In fact, what differentiates the cancel culture is that it does not occur in the private sphere. The offended person, for example, does not limit himself or herself to unfollowing the offender on social media, but seeks to punish and harm him or her publicly. This is plain retaliation.
The cancel culture spreads through social contagion
“An individual act of canceling is psychological rejection,” Dholakia said. However, when communicating through social networks, a contagion effect is sought, which usually amplifies the damage that the offender may have caused. In this way, it is perceived that the transgressor has not only affected one person, but the entire group that feels offended by his or her words or actions.
So that group intends to cancel it from the society. Instead of one person, it is a group that takes punitive actions. Social media helps drive things crazy, encourages speedy trials by removing context, and becomes fuel that feeds anger and the desire for revenge – often conveniently disguised as so-called “justice.”
Thus, to an unbiased outside observer, the punitive actions of the “canceller” are likely to appear disproportionate to the magnitude of the violation. In these cases, there are no complaints or prosecutions. Only condemnation, without presumption of innocence. It is the judgment of the “canceller” and his or her apparent sense of justice that triggers the punitive action.
The cancel culture is actually an extension of the culture of complaint: an escalation of anger to demand the head of the offender. What the call to cancellation expresses is the discomfort with a type of discourse and the inability to dialogue to face it in a more constructive way.
The cancel culture is not based on a methodical, rational, and balanced assessment of the transgression, but is usually a visceral response based on a shared understanding of the transgression. Disproportionate punishment and restriction or censorship of freedom of expression are often the results of this process of cultural cancellation.
Punishing in the name of “justice” does not make us good people
Activism that only consists of pointing fingers, blaming, shaming, canceling and isolating is actually more like a short-term cathartic liberation, than a mature and committed attitude to change to work for a better society for all.
The cancel culture does not make us a better society. It does not lead to the change we want. On the contrary, everyone becomes more angry, frustrated and saddened. Instead of creating stories of punishment and excommunication, it is better to bet on stories of transformation and evolution.
In a world of opposites, the path is harmony, not head-on collision. Every time what we consider an antivalue is attacked, it grows in the same proportion in the opposite direction. The more someone is attacked, the more that person is talked about and the more attention receives. In fact, often the most ruthless attacks are those that generate the most sympathy in other social groups. This is precisely how the behavior or value that was intended to be eradicated is promoted.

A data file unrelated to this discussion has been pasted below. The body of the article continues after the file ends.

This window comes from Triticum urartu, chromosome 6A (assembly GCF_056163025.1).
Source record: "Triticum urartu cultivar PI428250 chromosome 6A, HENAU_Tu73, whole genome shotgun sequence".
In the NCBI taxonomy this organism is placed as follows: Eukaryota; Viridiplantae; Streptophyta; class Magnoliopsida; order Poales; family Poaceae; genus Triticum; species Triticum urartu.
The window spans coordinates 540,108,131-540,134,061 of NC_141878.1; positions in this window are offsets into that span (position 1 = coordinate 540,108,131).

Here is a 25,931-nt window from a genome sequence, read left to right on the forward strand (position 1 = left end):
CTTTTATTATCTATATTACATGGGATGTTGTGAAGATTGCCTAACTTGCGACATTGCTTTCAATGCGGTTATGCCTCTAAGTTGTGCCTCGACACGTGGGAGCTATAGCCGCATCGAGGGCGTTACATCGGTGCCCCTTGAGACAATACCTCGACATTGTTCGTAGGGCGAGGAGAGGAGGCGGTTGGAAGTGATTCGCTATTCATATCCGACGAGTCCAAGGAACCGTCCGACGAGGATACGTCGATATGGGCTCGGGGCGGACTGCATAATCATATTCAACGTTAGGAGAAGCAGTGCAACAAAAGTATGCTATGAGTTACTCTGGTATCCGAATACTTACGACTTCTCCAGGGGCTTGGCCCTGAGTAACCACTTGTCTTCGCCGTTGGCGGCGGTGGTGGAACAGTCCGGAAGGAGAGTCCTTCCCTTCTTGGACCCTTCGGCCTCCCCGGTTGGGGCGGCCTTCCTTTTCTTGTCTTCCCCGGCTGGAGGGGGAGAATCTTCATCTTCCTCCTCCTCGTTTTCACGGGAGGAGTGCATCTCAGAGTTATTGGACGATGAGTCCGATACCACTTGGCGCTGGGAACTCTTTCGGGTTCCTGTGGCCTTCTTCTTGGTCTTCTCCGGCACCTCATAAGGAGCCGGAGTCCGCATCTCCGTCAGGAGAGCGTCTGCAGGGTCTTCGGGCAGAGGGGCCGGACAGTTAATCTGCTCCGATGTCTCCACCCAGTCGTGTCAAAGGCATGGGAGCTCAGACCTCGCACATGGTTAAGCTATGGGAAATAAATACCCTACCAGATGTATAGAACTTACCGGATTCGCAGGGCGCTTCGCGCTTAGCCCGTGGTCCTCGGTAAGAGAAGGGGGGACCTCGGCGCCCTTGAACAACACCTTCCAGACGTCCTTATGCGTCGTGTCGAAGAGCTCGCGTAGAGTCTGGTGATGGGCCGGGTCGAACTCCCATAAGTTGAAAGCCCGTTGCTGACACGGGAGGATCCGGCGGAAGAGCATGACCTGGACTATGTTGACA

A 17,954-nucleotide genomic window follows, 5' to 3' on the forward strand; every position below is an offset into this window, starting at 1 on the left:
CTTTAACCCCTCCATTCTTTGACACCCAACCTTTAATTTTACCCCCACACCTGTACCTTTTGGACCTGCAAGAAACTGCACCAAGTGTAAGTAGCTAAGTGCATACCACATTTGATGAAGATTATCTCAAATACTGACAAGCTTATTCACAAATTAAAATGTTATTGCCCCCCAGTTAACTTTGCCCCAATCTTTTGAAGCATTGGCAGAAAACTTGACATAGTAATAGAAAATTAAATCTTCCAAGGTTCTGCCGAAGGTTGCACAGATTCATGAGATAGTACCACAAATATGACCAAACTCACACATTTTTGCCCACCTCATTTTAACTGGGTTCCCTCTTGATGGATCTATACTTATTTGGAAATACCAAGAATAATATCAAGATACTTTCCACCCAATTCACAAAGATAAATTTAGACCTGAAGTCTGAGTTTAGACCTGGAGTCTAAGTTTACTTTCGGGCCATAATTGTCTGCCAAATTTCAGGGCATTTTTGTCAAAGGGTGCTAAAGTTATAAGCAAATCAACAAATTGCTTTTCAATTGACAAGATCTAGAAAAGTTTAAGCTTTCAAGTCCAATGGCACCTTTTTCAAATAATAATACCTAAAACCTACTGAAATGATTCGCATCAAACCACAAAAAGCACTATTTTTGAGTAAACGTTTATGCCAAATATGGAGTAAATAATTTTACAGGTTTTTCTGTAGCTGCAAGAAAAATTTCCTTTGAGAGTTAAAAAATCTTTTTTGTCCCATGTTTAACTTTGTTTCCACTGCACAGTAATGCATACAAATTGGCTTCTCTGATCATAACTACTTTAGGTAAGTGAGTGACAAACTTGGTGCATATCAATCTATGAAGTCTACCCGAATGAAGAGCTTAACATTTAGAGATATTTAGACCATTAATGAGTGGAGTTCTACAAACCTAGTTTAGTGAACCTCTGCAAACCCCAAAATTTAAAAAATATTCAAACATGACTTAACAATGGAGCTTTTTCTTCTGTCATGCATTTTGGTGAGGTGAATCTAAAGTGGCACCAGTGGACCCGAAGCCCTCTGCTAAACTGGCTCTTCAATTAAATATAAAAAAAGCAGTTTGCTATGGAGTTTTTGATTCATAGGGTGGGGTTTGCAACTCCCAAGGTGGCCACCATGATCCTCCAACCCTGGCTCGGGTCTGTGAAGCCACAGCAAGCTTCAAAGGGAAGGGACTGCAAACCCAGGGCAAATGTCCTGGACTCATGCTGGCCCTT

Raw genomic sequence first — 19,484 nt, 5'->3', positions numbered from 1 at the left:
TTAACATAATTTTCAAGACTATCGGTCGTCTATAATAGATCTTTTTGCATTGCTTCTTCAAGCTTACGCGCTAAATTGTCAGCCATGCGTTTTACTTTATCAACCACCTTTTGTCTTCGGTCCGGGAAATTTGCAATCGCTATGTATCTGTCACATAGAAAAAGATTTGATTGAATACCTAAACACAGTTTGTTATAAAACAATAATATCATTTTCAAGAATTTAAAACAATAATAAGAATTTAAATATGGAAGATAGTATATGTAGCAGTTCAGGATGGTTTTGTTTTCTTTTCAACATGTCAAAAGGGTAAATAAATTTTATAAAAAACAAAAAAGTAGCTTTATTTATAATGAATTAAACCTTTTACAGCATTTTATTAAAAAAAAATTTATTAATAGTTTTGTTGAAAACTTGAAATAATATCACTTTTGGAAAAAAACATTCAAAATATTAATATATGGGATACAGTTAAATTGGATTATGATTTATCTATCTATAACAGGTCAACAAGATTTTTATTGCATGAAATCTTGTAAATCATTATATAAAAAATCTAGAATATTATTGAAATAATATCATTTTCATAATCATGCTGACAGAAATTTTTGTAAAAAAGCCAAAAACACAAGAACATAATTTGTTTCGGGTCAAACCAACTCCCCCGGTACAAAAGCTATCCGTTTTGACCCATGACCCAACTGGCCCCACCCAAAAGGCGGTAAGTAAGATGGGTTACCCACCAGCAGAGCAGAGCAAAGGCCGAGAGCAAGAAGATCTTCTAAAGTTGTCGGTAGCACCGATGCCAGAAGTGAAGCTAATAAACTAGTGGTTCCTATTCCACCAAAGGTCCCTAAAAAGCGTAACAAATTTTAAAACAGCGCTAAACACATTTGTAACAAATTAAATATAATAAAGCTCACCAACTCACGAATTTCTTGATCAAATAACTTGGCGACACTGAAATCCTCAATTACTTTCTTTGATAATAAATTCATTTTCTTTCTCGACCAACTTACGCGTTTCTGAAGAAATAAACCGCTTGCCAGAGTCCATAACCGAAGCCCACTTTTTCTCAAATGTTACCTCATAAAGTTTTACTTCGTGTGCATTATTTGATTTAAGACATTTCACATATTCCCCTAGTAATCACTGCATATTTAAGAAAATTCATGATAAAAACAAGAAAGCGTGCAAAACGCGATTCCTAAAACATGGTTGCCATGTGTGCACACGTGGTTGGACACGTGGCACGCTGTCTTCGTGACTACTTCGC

Although perhaps the most terrible thing is that the “cancellers” become self-proclaimed guardians of purity and justice. However, canceling and punishing for a just cause does not make them good people.
Shaming, humiliating, and punishing the others does not work. It is an eminently punitive and self-aggrandizing action that serves to feed the ego of those who establish themselves as holders of truth and good values. In fact, it rarely changes the opinion of the person being punished, but often radicalizes it even more.
Is there a solution?
Noam Chomsky said: “If you’re really in favor of free speech, then you’re in favor of freedom of speech for precisely the views you despise. Otherwise, you’re not in favor of free speech.”
Rejecting the culture of cancellation does not have to mean rejecting the principles of social justice and the drive for equality that fuels it. “This does not mean stifling our reactions or waiving responsibility,” Chomsky said. “Rather, it means giving ourselves the space to truly honor our feelings of sadnessand anger, without reacting in a way that implies that others are… incapable of compassion and change.”
It does not mean agreeing with the ideas of the others, but respecting them and seeking a space for transforming dialogue. Dissent strengthens us as a society and as individuals. We just have to learn to deal with it.
Psychologist Grant Hilary Brenner said that “The cancel culture is ‘collective ADHD’ caused by a need to immediately manage distress through action,” rather than looking for its deeper causes and developing cultural and personal tools to deal with the different.
Therefore, the way to create an inclusive society, instead of cultures that punish those who think differently, begins with each individual maturing and accepting difference, not as something that simply must be resigned to “tolerate” but as an enriching phenomenon.
Dholakia, U. (2020) What Is Cancel Culture? In: Psychology Today.
Hilary, G. (2020) The Psychology of Cancel Culture and Mass Violence Risk. En: Psychology Today.
Ackerman, E. et. Al. (2020)A Letter on Justice and Open Debate. In: Harper’s Magazine.